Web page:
Unintentional drowning: Role of medicinal drugs and alcohol

The unintentional drowning rate in Finland is a cause for concern – it is significantly greater than that in most Western European countries and other high-income countries. In fact, great emphasis has already been drawn to the association of drowning with alcohol consumption. A retrospective study recently published in BMC Public Health, however, is different to those presented in the past - this also establishes the association with different types of psychotropic drugs.

Unintentional drowning is a global concern, which encompasses all cases of drowning and their associated outcomes – morbidity, no morbidity, and death. As a water-centered society, Finland faces one of the highest rates of this in the developed world. In fact, an extensive population-based study (1970-2000) revealed over 9000 unintentional drownings, and named alcohol consumption as a key risk factor.

In their article recently published in BMC Public Health, Pajunen et al studied data from a nationwide survey provided by the Laboratory of Forensic Toxicology at the University of Helsinki. Already knowing that psychotropic drugs can impact psychomotor functioning and cognition, their aim was to determine if this was another potential risk factor associated with unintentional drowning. The dataset they used spanned over a 10-year period (2000-2009) and included 2,828 cases of fatal drownings; however, some cases were excluded from this study based on the manner of drowning e.g. accident, suicide, homicide, undetermined intent.

Two of the authors carried out post-mortem toxicology for the 1,746 eligible cases, with 100% of these tested for alcohol, and 91.5% subjected to a full toxicological analysis to test for both alcohol and other drugs.

As part of this testing, two of the authors of this paper used a well-established 6-grade scale to independently evaluate the contribution of each drug to fatal drowning, and then a summary score for each drug. The scoring process also considered factors such as drug concentration, concentration-dependent impairment, post-mortem changes and redistribution of drugs.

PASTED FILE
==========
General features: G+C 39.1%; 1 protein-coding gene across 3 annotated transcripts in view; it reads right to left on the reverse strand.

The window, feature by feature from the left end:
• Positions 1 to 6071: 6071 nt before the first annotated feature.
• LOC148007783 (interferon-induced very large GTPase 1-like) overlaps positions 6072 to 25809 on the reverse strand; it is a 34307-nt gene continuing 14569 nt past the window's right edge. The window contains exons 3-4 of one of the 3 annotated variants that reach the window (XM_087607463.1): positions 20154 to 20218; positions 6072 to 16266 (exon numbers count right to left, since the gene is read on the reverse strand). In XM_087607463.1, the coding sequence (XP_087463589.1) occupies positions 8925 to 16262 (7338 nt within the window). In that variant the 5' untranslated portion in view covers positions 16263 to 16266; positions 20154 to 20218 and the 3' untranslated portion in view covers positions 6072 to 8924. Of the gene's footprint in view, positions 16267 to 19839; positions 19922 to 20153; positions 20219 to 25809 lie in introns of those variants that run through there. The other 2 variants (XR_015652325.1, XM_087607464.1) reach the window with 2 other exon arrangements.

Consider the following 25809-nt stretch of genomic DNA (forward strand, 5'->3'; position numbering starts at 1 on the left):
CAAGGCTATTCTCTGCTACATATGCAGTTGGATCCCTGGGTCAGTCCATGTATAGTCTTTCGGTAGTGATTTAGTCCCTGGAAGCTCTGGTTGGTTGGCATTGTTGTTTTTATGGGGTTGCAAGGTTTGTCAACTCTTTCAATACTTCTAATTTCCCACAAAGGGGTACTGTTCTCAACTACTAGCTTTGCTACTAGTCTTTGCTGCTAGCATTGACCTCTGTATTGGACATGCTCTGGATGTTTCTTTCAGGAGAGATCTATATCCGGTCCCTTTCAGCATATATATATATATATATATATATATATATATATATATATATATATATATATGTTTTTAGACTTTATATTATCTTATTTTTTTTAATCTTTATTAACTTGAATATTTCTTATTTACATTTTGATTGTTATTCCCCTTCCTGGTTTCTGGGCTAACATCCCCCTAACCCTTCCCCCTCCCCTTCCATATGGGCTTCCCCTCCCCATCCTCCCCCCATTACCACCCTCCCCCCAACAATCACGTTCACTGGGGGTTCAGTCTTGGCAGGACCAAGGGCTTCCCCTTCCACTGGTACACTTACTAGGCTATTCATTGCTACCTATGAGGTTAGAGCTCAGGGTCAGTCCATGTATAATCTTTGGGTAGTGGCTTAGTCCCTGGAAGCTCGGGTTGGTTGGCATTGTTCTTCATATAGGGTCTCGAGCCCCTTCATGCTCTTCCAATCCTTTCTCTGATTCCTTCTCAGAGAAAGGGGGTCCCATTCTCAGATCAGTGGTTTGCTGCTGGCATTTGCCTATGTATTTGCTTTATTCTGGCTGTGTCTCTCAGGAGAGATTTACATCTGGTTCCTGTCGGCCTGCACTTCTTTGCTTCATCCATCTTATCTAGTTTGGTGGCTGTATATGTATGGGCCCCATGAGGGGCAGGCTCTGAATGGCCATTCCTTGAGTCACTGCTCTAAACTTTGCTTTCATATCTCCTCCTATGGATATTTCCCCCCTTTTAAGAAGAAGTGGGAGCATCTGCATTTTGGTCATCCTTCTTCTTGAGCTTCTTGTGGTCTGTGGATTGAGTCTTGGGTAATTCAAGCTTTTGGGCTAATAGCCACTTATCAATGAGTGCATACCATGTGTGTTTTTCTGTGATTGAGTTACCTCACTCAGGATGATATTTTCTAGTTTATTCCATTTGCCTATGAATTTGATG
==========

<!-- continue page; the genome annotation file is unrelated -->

The data reinforced the previously reported concentration-effect relationship between alcohol and drowning, which make it almost undeniable that alcohol consumption contributes to drowning during aquatic activities.

The impact of medicinal drugs on unintentional drowning has been less well studied, thus this article may be considered unique by evaluating both the individual and combined effects of several drugs. The findings suggest that psychotropic drugs may also play a significant role in unintentional drowning, as it became apparent that they contributed to up to 14.6% of cases, whether taken independently or in addition to alcohol.

More specifically, the analysis revealed over 70 different psychotropic drugs, with benzodiazepines as the most commonly taken. This result might be most relevant to health professionals and their patients – as this class of drug is already known to affect cognitive and psychomotor skills, appropriate caution and warning is imperative for those patients engaging in aquatic activities; especially those likely to consume alcohol.

Furthermore, among the 10 most common psychoactive and non-psychoactive drugs detected in the case samples, several may contribute to fatal drowning by causing drug-induced long-QT syndrome. This is a condition causing an abnormal heart rhythm, thereby affecting the normal pumping of blood in the body.

Unintentional drowning is an issue which has warranted nation-wide drowning-prevention campaigns already.  Whilst the role of alcohol in such cases is fairly well studied, that of medicinal drugs has only just been considered in detail, and further investigation is still required to determine the mechanism of drug actions involved. In light of this, however, this study suggests that appropriate information should be conveyed to the public to ensure that they are aware of the risks associated with their medical status, lifestyle, and behaviour.

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